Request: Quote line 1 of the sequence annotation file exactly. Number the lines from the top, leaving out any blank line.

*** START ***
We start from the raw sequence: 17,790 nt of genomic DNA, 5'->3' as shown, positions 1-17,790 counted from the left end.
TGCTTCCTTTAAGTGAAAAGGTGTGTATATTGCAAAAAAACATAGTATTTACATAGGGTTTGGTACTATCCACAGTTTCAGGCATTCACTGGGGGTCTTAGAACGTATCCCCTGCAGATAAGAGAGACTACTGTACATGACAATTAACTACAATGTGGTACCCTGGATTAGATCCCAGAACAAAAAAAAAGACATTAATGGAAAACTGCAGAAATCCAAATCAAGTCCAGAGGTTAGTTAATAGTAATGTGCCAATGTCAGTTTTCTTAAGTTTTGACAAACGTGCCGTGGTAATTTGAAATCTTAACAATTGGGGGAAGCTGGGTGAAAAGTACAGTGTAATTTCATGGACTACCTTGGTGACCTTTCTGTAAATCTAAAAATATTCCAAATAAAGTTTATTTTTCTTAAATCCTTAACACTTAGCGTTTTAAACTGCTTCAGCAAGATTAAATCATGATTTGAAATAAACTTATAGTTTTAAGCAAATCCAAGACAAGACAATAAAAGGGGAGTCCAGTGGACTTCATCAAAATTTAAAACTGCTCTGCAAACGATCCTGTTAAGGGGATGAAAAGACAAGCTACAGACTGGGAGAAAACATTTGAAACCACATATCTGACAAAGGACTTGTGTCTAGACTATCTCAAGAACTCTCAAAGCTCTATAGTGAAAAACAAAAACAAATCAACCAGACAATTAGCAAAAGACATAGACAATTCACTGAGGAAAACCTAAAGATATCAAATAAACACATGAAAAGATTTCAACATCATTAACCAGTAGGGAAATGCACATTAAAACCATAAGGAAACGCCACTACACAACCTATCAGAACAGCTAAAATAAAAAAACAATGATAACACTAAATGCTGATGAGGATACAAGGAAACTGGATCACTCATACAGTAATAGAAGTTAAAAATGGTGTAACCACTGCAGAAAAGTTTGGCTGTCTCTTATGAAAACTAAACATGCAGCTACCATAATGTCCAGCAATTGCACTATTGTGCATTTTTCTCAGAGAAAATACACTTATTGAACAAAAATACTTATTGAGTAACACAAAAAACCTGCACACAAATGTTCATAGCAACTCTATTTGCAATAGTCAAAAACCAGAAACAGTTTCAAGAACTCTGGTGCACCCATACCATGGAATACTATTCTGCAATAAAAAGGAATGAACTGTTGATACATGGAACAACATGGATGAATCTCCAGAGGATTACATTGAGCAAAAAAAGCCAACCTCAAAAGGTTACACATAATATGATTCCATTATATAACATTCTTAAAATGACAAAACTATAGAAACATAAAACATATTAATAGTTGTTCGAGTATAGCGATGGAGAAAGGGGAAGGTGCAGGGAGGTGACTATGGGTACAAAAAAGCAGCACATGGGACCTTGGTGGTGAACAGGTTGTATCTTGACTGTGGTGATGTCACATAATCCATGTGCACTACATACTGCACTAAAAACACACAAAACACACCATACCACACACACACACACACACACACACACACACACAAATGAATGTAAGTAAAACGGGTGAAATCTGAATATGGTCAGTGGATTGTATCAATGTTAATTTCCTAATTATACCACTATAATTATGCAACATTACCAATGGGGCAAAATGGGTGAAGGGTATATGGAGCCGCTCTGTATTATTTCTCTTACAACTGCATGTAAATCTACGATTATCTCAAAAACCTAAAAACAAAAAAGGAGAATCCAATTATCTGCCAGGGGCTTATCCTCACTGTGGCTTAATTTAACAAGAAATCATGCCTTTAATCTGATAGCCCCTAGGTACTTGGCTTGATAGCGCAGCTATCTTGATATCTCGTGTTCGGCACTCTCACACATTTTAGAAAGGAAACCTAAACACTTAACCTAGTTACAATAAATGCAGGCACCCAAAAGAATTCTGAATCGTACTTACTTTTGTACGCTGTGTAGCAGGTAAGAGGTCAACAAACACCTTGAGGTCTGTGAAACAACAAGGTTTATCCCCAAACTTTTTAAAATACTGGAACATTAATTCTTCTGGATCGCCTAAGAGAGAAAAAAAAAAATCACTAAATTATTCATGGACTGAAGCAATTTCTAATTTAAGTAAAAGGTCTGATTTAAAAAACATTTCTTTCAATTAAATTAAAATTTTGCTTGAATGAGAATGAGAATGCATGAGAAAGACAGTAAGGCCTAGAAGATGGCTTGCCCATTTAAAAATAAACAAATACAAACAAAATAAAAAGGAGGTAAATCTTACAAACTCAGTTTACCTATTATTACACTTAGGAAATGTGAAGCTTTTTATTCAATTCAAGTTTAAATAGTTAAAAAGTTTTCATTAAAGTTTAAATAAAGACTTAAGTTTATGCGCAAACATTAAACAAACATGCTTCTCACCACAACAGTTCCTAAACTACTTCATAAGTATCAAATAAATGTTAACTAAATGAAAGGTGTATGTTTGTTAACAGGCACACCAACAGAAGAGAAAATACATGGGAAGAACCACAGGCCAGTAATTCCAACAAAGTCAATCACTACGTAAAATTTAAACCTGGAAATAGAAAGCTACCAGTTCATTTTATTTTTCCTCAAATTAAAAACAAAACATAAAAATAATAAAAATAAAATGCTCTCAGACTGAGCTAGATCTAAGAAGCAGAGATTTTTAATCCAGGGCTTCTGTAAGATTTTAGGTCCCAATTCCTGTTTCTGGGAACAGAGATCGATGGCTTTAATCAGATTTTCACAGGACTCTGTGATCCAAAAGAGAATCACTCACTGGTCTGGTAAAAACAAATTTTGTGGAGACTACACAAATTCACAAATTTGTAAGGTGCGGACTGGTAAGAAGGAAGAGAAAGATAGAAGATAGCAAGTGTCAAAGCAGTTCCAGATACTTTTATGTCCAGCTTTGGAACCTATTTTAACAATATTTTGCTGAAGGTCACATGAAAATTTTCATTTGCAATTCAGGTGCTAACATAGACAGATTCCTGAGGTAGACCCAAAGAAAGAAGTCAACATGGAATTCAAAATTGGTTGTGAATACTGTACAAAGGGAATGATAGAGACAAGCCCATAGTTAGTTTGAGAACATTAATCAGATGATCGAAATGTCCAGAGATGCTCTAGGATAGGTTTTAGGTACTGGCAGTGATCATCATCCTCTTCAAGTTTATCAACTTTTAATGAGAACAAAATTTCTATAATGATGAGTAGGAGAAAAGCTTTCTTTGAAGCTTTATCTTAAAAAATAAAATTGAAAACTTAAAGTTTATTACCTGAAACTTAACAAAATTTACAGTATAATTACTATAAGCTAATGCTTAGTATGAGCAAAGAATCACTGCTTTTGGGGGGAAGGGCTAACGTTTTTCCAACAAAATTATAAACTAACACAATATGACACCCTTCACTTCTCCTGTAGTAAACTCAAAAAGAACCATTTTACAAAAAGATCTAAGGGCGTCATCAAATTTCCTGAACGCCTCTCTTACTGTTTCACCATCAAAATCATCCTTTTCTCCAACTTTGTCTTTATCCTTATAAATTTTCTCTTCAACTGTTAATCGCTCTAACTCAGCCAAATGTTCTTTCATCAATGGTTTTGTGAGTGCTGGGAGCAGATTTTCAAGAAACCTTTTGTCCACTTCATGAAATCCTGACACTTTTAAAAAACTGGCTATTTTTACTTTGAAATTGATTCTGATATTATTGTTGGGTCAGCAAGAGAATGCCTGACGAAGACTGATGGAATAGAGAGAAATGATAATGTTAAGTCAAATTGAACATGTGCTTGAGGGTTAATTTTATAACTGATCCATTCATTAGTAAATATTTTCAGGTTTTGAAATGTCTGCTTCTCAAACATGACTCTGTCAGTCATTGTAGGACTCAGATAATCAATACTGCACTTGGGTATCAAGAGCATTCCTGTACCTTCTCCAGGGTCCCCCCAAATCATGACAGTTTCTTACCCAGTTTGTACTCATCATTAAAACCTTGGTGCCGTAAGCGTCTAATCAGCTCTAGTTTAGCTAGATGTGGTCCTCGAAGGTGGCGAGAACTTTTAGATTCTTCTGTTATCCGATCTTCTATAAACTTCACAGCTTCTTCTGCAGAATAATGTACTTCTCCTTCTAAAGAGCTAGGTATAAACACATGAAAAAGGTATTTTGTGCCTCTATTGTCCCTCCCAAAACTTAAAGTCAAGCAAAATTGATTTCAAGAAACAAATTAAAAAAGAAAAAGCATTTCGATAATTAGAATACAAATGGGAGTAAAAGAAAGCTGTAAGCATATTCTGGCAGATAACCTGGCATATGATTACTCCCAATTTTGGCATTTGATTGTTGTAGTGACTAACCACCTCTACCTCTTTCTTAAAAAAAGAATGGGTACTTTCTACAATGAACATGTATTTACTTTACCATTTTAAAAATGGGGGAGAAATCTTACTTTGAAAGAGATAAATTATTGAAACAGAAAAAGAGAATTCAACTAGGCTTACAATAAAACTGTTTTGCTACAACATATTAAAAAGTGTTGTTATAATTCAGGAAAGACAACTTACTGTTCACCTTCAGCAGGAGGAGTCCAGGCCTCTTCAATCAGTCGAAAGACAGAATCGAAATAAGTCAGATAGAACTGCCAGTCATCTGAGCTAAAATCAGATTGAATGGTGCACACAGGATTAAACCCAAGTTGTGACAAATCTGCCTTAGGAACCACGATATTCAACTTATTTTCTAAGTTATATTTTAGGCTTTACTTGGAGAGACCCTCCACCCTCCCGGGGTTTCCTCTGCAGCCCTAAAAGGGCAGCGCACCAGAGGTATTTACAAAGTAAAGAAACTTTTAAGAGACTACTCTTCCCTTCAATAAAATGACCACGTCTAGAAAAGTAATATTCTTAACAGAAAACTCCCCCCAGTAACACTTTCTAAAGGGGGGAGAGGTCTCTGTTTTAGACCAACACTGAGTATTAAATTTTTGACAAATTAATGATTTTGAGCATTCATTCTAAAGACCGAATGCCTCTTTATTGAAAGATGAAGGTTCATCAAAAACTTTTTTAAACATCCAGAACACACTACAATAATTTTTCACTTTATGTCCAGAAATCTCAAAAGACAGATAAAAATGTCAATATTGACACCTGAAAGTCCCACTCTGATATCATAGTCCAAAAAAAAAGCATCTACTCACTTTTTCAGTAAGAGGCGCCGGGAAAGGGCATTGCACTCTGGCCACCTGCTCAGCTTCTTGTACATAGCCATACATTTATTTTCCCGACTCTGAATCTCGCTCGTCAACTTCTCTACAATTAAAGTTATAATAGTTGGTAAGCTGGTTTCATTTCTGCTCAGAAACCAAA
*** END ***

We start from the raw sequence: 17,790 nt of genomic DNA, 5'->3' as shown, positions 1-17,790 counted from the left end.